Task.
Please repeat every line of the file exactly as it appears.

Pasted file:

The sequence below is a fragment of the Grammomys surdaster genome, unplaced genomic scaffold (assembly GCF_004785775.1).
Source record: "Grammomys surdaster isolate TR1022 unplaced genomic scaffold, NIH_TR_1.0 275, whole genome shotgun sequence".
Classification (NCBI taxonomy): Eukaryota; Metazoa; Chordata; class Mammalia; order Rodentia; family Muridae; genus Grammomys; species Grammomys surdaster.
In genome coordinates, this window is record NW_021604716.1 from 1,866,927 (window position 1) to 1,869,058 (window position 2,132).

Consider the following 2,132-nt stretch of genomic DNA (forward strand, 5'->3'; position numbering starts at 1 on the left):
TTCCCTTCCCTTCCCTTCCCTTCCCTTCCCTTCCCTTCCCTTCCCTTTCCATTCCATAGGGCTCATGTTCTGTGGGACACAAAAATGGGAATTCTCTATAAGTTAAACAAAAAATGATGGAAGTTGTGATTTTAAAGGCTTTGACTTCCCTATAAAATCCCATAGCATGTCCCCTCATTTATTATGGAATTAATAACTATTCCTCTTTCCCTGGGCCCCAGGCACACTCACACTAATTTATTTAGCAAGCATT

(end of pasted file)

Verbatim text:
The sequence below is a fragment of the Grammomys surdaster genome, unplaced genomic scaffold (assembly GCF_004785775.1).
Source record: "Grammomys surdaster isolate TR1022 unplaced genomic scaffold, NIH_TR_1.0 275, whole genome shotgun sequence".
Classification (NCBI taxonomy): Eukaryota; Metazoa; Chordata; class Mammalia; order Rodentia; family Muridae; genus Grammomys; species Grammomys surdaster.
In genome coordinates, this window is record NW_021604716.1 from 1,866,927 (window position 1) to 1,869,058 (window position 2,132).

Consider the following 2,132-nt stretch of genomic DNA (forward strand, 5'->3'; position numbering starts at 1 on the left):
TTCCCTTCCCTTCCCTTCCCTTCCCTTCCCTTCCCTTCCCTTCCCTTTCCATTCCATAGGGCTCATGTTCTGTGGGACACAAAAATGGGAATTCTCTATAAGTTAAACAAAAAATGATGGAAGTTGTGATTTTAAAGGCTTTGACTTCCCTATAAAATCCCATAGCATGTCCCCTCATTTATTATGGAATTAATAACTATTCCTCTTTCCCTGGGCCCCAGGCACACTCACACTAATTTATTTAGCAAGCATT